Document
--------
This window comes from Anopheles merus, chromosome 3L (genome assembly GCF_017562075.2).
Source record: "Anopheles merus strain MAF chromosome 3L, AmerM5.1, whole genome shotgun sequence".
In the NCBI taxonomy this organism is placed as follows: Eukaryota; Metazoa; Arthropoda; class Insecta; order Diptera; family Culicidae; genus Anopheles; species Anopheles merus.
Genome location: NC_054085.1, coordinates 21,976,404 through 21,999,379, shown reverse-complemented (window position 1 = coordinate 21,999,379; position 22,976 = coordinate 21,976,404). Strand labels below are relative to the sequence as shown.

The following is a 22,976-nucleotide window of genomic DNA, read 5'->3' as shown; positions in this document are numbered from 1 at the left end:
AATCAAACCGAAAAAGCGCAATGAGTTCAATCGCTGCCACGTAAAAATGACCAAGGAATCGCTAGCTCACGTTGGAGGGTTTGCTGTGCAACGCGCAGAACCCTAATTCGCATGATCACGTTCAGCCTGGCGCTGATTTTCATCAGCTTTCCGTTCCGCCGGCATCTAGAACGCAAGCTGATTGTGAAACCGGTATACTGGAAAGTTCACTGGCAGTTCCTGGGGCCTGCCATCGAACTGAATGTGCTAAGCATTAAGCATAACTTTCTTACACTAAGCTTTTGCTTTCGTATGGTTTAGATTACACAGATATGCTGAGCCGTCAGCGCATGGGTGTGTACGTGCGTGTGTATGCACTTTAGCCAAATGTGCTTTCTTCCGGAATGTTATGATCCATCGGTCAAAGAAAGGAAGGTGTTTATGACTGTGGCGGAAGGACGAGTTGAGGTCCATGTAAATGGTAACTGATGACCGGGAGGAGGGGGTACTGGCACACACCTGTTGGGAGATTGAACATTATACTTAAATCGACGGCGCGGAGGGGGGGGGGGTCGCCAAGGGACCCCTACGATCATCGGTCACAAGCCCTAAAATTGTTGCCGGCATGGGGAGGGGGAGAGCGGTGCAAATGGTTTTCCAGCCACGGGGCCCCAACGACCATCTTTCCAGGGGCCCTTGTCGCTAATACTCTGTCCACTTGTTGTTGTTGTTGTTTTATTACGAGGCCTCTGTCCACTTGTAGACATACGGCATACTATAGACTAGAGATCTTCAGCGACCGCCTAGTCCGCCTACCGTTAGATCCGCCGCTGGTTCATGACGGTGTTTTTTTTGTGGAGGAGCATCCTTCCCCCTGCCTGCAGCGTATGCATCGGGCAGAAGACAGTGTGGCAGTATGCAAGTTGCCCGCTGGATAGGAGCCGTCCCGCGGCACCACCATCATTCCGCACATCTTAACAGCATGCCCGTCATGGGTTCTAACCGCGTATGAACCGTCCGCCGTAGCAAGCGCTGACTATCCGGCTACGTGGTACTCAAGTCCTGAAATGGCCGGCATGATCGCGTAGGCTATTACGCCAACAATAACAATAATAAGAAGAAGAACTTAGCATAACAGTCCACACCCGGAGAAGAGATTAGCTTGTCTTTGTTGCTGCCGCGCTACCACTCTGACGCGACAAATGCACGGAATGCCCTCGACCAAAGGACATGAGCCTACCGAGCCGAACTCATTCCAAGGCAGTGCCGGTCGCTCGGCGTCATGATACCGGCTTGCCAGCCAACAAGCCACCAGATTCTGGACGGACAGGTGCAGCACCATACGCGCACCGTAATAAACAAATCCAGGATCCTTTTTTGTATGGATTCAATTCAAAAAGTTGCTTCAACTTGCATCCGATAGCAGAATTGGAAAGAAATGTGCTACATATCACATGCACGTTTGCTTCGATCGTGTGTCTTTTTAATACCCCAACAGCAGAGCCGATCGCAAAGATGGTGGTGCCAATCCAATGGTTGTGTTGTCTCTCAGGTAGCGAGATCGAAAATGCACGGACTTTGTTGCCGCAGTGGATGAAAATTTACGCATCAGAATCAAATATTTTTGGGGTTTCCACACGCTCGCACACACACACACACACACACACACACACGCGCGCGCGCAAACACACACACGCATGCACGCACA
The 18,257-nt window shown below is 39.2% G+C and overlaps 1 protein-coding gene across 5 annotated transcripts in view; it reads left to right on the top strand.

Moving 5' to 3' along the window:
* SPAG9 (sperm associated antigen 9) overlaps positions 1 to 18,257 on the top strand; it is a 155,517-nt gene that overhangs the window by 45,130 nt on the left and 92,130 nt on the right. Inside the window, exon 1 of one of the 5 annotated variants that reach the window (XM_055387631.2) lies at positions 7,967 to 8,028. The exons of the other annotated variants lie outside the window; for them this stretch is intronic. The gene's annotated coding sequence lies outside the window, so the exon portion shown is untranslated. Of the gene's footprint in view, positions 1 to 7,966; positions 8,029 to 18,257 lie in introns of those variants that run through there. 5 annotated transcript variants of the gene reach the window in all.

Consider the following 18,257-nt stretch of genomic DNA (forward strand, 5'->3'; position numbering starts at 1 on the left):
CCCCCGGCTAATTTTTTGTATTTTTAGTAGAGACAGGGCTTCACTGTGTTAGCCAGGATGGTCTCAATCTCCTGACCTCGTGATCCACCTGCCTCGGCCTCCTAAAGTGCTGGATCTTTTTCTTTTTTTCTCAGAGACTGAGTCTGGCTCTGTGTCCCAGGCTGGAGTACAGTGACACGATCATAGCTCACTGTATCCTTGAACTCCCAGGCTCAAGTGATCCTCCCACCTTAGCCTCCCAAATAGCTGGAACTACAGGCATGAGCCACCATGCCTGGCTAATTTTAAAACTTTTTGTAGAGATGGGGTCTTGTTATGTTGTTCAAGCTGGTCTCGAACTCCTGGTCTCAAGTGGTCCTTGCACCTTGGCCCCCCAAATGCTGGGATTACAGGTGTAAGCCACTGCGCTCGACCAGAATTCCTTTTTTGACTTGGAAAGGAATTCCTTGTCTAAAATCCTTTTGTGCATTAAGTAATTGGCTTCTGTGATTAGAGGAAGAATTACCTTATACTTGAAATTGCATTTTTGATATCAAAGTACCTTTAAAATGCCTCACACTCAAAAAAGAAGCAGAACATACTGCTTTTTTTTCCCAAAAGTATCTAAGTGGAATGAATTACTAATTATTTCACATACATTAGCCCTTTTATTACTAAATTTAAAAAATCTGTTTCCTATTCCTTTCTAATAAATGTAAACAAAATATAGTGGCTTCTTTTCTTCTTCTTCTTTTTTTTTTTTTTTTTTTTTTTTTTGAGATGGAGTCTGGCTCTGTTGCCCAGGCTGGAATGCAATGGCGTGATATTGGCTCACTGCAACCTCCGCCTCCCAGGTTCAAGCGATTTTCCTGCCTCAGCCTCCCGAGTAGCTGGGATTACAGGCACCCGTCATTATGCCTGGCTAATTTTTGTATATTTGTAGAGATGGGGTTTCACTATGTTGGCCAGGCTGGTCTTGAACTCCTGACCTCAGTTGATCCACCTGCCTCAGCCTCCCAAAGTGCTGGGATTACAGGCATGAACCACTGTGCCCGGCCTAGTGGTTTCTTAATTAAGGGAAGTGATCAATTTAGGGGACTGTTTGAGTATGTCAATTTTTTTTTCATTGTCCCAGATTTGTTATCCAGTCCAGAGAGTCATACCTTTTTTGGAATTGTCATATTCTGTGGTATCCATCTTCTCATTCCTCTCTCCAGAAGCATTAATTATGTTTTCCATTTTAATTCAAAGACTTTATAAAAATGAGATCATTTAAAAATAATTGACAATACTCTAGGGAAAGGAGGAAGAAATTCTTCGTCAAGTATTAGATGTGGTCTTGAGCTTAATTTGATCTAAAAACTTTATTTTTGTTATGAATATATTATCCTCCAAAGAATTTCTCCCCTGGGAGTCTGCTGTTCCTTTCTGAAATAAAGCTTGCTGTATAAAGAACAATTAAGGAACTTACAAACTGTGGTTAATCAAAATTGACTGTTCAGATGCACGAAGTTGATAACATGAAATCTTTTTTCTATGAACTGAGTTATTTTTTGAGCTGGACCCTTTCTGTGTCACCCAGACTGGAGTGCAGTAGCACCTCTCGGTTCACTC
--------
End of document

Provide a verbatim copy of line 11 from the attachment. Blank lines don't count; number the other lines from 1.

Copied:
CCCCCGGCTAATTTTTTGTATTTTTAGTAGAGACAGGGCTTCACTGTGTTAGCCAGGATGGTCTCAATCTCCTGACCTCGTGATCCACCTGCCTCGGCCTCCTAAAGTGCTGGATCTTTTTCTTTTTTTCTCAGAGACTGAGTCTGGCTCTGTGTCCCAGGCTGGAGTACAGTGACACGATCATAGCTCACTGTATCCTTGAACTCCCAGGCTCAAGTGATCCTCCCACCTTAGCCTCCCAAATAGCTGGAACTACAGGCATGAGCCACCATGCCTGGCTAATTTTAAAACTTTTTGTAGAGATGGGGTCTTGTTATGTTGTTCAAGCTGGTCTCGAACTCCTGGTCTCAAGTGGTCCTTGCACCTTGGCCCCCCAAATGCTGGGATTACAGGTGTAAGCCACTGCGCTCGACCAGAATTCCTTTTTTGACTTGGAAAGGAATTCCTTGTCTAAAATCCTTTTGTGCATTAAGTAATTGGCTTCTGTGATTAGAGGAAGAATTACCTTATACTTGAAATTGCATTTTTGATATCAAAGTACCTTTAAAATGCCTCACACTCAAAAAAGAAGCAGAACATACTGCTTTTTTTTCCCAAAAGTATCTAAGTGGAATGAATTACTAATTATTTCACATACATTAGCCCTTTTATTACTAAATTTAAAAAATCTGTTTCCTATTCCTTTCTAATAAATGTAAACAAAATATAGTGGCTTCTTTTCTTCTTCTTCTTTTTTTTTTTTTTTTTTTTTTTTTTGAGATGGAGTCTGGCTCTGTTGCCCAGGCTGGAATGCAATGGCGTGATATTGGCTCACTGCAACCTCCGCCTCCCAGGTTCAAGCGATTTTCCTGCCTCAGCCTCCCGAGTAGCTGGGATTACAGGCACCCGTCATTATGCCTGGCTAATTTTTGTATATTTGTAGAGATGGGGTTTCACTATGTTGGCCAGGCTGGTCTTGAACTCCTGACCTCAGTTGATCCACCTGCCTCAGCCTCCCAAAGTGCTGGGATTACAGGCATGAACCACTGTGCCCGGCCTAGTGGTTTCTTAATTAAGGGAAGTGATCAATTTAGGGGACTGTTTGAGTATGTCAATTTTTTTTTCATTGTCCCAGATTTGTTATCCAGTCCAGAGAGTCATACCTTTTTTGGAATTGTCATATTCTGTGGTATCCATCTTCTCATTCCTCTCTCCAGAAGCATTAATTATGTTTTCCATTTTAATTCAAAGACTTTATAAAAATGAGATCATTTAAAAATAATTGACAATACTCTAGGGAAAGGAGGAAGAAATTCTTCGTCAAGTATTAGATGTGGTCTTGAGCTTAATTTGATCTAAAAACTTTATTTTTGTTATGAATATATTATCCTCCAAAGAATTTCTCCCCTGGGAGTCTGCTGTTCCTTTCTGAAATAAAGCTTGCTGTATAAAGAACAATTAAGGAACTTACAAACTGTGGTTAATCAAAATTGACTGTTCAGATGCACGAAGTTGATAACATGAAATCTTTTTTCTATGAACTGAGTTATTTTTTGAGCTGGACCCTTTCTGTGTCACCCAGACTGGAGTGCAGTAGCACCTCTCGGTTCACTC